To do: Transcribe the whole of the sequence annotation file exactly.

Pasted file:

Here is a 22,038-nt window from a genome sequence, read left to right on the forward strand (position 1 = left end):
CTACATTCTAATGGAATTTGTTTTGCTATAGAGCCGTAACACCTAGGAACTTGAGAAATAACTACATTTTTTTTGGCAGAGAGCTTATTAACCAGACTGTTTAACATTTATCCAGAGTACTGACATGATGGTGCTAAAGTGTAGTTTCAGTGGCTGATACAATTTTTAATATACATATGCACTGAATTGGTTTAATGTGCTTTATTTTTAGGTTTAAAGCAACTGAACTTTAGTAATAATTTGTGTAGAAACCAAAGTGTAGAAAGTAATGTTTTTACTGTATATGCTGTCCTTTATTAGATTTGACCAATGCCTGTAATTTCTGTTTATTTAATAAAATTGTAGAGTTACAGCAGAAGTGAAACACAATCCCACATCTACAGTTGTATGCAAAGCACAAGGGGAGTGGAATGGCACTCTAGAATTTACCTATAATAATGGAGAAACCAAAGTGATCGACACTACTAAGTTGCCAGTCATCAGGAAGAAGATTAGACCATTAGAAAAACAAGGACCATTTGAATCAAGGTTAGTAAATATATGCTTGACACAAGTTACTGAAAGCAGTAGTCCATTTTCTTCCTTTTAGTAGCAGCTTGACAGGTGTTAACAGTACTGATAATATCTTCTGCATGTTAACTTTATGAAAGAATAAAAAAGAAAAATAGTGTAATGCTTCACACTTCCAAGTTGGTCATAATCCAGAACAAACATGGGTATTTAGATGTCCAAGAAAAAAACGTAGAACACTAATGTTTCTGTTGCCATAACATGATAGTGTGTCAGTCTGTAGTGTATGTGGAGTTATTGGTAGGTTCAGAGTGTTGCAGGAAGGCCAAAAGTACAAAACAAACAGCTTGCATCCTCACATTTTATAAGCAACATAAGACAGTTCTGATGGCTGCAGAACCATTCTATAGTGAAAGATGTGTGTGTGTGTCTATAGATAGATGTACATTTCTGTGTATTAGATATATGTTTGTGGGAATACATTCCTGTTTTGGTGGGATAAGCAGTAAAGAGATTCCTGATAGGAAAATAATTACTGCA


Here is a 22,038-nt window from a genome sequence, read left to right on the forward strand (position 1 = left end):
CTACATTCTAATGGAATTTGTTTTGCTATAGAGCCGTAACACCTAGGAACTTGAGAAATAACTACATTTTTTTTGGCAGAGAGCTTATTAACCAGACTGTTTAACATTTATCCAGAGTACTGACATGATGGTGCTAAAGTGTAGTTTCAGTGGCTGATACAATTTTTAATATACATATGCACTGAATTGGTTTAATGTGCTTTATTTTTAGGTTTAAAGCAACTGAACTTTAGTAATAATTTGTGTAGAAACCAAAGTGTAGAAAGTAATGTTTTTACTGTATATGCTGTCCTTTATTAGATTTGACCAATGCCTGTAATTTCTGTTTATTTAATAAAATTGTAGAGTTACAGCAGAAGTGAAACACAATCCCACATCTACAGTTGTATGCAAAGCACAAGGGGAGTGGAATGGCACTCTAGAATTTACCTATAATAATGGAGAAACCAAAGTGATCGACACTACTAAGTTGCCAGTCATCAGGAAGAAGATTAGACCATTAGAAAAACAAGGACCATTTGAATCAAGGTTAGTAAATATATGCTTGACACAAGTTACTGAAAGCAGTAGTCCATTTTCTTCCTTTTAGTAGCAGCTTGACAGGTGTTAACAGTACTGATAATATCTTCTGCATGTTAACTTTATGAAAGAATAAAAAAGAAAAATAGTGTAATGCTTCACACTTCCAAGTTGGTCATAATCCAGAACAAACATGGGTATTTAGATGTCCAAGAAAAAAACGTAGAACACTAATGTTTCTGTTGCCATAACATGATAGTGTGTCAGTCTGTAGTGTATGTGGAGTTATTGGTAGGTTCAGAGTGTTGCAGGAAGGCCAAAAGTACAAAACAAACAGCTTGCATCCTCACATTTTATAAGCAACATAAGACAGTTCTGATGGCTGCAGAACCATTCTATAGTGAAAGATGTGTGTGTGTGTCTATAGATAGATGTACATTTCTGTGTATTAGATATATGTTTGTGGGAATACATTCCTGTTTTGGTGGGATAAGCAGTAAAGAGATTCCTGATAGGAAAATAATTACTGCA